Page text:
SVG – Scalable Vector Graphics

Today we had a (limited) look at Scalable vector graphics. These share the same properties as all vector graphics; they are made up of descriptions of the shapes in them rather than pixels, they are resolution independent (they do not pixellise when zoomed in), they allow editing of individual objects etc etc. They are particularly used on the web for reasons best shown by the diagram below (from an excellent Wikipedia page about SVG)

The main idea is that you should have an understanding of how something like the text below, turns into the two shapes below it…..

  <rect x="80" y="60" width="250" height="250" rx="20"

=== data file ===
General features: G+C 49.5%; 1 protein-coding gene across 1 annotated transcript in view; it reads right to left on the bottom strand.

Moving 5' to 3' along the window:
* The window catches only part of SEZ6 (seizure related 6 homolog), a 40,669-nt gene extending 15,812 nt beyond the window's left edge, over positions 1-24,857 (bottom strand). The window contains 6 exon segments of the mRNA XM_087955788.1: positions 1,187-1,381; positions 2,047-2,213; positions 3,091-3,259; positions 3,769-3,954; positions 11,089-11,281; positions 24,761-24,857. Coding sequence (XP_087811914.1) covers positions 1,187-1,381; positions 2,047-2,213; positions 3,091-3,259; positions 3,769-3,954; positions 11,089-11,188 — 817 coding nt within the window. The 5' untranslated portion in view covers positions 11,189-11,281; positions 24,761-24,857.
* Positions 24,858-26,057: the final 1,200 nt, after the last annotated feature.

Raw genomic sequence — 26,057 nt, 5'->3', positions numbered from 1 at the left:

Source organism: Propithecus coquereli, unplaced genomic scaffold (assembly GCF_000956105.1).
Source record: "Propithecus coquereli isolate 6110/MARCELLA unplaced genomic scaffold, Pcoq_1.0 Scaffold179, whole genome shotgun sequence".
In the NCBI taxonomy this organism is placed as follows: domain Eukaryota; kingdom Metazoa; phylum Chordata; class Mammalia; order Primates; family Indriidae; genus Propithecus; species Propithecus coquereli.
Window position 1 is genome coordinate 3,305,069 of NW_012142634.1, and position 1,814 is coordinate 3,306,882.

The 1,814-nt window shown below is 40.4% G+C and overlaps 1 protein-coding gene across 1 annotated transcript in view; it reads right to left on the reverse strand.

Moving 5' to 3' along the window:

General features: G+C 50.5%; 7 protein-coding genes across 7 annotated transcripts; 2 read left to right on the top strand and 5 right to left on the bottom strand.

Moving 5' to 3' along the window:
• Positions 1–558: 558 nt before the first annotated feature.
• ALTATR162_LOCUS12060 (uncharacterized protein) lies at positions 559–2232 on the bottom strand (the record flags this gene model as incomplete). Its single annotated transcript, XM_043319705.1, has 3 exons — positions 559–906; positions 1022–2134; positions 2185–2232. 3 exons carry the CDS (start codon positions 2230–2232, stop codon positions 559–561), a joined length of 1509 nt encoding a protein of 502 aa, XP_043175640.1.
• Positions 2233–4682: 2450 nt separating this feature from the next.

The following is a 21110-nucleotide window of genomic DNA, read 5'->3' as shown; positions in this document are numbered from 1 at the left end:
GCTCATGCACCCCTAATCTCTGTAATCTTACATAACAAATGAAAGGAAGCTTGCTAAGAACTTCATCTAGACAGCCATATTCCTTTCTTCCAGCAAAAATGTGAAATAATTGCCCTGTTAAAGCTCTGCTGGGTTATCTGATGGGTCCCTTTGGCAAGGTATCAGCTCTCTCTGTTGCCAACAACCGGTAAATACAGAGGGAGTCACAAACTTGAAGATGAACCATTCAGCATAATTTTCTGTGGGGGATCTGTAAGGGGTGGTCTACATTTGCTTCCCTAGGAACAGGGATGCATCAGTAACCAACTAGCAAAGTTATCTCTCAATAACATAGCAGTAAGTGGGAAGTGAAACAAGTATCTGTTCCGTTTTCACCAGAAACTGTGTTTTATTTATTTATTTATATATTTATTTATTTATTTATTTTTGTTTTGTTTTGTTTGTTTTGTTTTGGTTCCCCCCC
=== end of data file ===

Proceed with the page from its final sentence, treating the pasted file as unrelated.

fill="red" stroke="black" stroke-width="2px" />

<rect x="140" y="120" width="250" height="250" rx="40"
fill="blue" fill-opacity="0.7" stroke="black" stroke-width="2px" />


Here are my notes from today:

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2 Responses to “SVG – Scalable Vector Graphics”

  1. Science News Says:

    that’s pretty cool. I never knew what the extension actually stood for and how they actually worked.

  2. Nate Says:

    I have seen SVG become a lot more popular now that HTML5 and javascript has become really popular. With SVG you can create some really fun dynamic animations and effects!

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